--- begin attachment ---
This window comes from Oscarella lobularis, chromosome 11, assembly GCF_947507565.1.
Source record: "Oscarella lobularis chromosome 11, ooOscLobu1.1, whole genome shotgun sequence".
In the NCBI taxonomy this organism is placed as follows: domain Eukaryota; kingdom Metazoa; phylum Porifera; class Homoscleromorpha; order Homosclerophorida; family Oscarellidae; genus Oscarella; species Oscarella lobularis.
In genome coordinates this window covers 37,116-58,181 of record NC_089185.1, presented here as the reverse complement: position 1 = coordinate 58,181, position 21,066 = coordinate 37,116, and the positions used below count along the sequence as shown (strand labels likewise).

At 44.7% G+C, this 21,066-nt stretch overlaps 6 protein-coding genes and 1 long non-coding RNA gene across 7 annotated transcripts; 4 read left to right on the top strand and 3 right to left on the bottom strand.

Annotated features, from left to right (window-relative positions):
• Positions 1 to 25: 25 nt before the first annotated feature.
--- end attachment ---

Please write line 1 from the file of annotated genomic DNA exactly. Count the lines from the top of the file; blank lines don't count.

This window comes from Oscarella lobularis, chromosome 11, assembly GCF_947507565.1.